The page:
Kay Lavelle of Austintown is joining roughly 400 Ohio seniors who were inducted into the Ohio Senior Citizens Hall of
Fame in Columbus. She was among a dozen inductees for 2014.
''The Ohio Senior Citizens Hall of Fame recognizes the important roles that our elders can play when they continue to grow, thrive and contribute throughout their lives,'' said Bonnie K. Burman, Sc.D., director of the Ohio Department of Aging. ''True Golden Buckeyes are not defined by their age, they are inspired by it.''
Photo by J.T. Whitehouse, Town Crier
Kay Lavelle of Austintown was ready to serve up some delicious pie last week as she staffs the kitchen at the Austintown Senior Center as one of her many hats she wears. She was recently inducted into the Senior Citizens Hall of Fame in Columbus as one of a few outstanding Ohio seniors.
For more than 30 years, Lavelle had served as a full time Mahoning County Deputy Sheriff. It was when she retired from that position that she really went to work.
''I retired in 2006,'' she said. ''Then I got bored and went back to serve as a reserve deputy.''
In her new role, she was named coordinator of the Senior Services Unit, which she founded. That position has blossomed as she became program director at the Austintown Senior Center, where her office is now located. From there, she serves the entire county and watches out for its aging population, and she runs the kitchen at the Senior Center as well.
Her big mission is to fill in the gaps between available services in the county. She works with Adult Protective Services, the Youngstown Rescue Mission, Help Hotline Crisis Center, Area Agency on Aging and home care providers to accomplish her mission.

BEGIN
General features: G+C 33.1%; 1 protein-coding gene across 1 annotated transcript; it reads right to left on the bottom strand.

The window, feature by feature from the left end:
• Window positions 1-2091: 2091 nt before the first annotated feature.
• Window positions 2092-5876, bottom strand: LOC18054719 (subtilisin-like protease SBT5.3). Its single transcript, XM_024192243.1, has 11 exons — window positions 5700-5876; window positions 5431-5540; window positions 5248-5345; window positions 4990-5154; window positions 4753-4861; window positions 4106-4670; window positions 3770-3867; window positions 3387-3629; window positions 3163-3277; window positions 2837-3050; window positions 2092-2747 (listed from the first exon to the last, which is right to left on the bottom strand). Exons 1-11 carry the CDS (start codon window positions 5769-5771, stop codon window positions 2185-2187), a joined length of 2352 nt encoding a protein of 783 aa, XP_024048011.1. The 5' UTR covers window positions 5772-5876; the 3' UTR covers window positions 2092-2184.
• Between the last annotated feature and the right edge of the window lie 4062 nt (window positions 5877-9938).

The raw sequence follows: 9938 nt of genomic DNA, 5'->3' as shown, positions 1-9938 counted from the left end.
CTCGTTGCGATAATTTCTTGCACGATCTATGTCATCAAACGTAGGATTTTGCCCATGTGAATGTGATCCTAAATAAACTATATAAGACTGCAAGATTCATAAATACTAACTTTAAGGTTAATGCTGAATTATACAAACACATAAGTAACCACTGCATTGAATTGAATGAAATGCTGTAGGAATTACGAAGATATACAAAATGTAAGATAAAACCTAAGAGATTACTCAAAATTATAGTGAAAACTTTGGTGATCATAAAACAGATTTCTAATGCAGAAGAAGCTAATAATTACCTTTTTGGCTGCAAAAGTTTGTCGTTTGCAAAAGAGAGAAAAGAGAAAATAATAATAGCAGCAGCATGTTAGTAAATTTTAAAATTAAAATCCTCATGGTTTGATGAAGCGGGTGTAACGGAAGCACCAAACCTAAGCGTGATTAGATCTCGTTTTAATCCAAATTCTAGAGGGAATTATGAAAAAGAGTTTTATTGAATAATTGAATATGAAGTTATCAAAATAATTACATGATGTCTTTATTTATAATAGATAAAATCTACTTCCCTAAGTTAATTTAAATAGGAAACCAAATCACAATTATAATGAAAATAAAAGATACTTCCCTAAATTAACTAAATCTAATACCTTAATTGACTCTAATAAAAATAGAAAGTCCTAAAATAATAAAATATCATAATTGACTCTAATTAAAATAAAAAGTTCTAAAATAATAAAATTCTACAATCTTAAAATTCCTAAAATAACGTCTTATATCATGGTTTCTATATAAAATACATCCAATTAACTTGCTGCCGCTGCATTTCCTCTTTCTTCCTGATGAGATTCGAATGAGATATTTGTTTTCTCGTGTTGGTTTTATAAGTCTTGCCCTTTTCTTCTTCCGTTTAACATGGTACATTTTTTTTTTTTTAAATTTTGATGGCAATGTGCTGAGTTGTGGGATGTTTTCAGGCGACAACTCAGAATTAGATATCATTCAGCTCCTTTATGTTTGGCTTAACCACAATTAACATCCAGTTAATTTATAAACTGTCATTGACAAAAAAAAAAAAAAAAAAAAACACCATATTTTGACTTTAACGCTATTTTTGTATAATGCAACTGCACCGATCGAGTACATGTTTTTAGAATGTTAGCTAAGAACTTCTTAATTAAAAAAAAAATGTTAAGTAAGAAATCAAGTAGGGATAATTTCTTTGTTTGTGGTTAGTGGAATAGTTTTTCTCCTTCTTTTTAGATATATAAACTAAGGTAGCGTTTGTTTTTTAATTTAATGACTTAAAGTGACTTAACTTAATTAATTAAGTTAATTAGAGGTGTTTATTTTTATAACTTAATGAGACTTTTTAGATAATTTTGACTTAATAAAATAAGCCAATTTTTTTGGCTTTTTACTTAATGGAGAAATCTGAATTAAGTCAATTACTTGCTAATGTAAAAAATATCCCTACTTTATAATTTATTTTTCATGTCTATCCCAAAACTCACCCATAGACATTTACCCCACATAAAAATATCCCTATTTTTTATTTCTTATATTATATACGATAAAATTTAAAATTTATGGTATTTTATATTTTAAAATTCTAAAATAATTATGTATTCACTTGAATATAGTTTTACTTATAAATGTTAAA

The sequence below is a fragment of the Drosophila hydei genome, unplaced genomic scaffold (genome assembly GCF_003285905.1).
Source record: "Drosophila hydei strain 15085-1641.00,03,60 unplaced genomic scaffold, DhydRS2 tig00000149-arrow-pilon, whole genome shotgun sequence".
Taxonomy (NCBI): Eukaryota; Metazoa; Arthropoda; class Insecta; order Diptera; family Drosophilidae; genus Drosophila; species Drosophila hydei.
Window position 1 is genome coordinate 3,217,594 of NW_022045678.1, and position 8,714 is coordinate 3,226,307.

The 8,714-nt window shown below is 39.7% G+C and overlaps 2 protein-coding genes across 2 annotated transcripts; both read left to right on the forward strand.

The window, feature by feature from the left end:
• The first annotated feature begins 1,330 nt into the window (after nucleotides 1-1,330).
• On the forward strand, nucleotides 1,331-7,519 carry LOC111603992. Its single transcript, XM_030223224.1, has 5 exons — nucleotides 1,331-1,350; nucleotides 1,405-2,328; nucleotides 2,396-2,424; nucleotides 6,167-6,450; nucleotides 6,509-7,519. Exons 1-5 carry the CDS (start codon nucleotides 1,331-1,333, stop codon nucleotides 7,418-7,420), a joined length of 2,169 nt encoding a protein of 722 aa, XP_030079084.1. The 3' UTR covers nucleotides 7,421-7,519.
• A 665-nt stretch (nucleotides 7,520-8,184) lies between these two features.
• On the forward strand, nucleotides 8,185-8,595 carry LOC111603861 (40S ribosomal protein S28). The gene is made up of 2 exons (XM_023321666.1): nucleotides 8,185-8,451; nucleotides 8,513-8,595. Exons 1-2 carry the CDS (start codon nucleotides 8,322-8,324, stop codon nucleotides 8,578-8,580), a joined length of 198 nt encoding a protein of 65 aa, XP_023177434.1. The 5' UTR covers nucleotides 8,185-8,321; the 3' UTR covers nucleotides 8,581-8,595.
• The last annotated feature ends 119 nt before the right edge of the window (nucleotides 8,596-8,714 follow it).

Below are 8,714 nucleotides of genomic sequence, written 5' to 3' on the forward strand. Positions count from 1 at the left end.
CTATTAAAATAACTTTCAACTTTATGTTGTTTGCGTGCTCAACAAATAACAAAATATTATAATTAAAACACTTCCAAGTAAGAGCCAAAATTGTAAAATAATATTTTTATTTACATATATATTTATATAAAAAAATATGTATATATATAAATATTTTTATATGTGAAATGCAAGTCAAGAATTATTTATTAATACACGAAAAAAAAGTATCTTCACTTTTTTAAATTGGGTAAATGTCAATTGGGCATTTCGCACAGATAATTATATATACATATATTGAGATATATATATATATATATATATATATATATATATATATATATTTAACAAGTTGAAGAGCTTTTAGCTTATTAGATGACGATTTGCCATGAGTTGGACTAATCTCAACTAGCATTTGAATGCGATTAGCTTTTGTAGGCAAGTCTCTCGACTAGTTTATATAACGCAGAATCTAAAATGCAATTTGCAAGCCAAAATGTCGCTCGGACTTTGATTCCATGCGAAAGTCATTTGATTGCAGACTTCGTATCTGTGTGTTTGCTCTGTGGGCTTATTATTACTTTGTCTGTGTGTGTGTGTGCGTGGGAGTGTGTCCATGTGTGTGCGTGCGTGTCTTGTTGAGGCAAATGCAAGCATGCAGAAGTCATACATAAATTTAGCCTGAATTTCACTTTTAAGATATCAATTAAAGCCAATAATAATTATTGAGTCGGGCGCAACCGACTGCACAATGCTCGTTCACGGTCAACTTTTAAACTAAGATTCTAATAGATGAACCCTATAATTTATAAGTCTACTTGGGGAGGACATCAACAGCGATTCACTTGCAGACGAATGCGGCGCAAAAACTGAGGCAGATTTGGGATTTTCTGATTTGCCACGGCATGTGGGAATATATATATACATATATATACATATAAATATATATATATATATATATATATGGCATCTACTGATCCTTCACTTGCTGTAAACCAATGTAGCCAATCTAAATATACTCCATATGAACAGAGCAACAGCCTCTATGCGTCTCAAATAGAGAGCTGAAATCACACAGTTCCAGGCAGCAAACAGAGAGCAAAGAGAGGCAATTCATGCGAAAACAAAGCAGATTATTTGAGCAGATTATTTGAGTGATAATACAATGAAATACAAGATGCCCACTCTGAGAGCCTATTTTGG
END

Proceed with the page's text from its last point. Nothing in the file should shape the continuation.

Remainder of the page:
She also has founded the Mahoning Adult Protection Network and has established the Mahoning County Sheriff's Office Senior Fair that is now in its sixth year.
Her program to have law enforcement officers checking in on the elderly has spread across Mahoning County. She said it is important for shut-in seniors to have a visitor keep watch on their welfare. Last week at the Canfield City Council meeting, Mayor Bernie Kosar publically mentioned Lavelle's induction honors and said her program has helped in Canfield.
''We have 10 elderly residents our officers check on regularly,'' Kosar said. ''We actually got their names through Lavelle's program.''
He explained that a senior submits an application to the Sheriff's Office, and then they are qualified for the program. In Canfield, the Sheriff forwards the names of Canfield seniors and the Canfield Police routinely check on them.
Lavelle continues to work hard for seniors every day. When she was notified of the induction into the Ohio Senior Citizens Hall of Fame, she said it was not expected, but was welcomed.
''I was surprised,'' she said. ''It's really not about me, but it does give me the opportunity to speak on senior issues. This will give me a chance to bring to light the many high risk seniors we have in Ohio before it is too late. This award gives me the platform into addressing the situation.''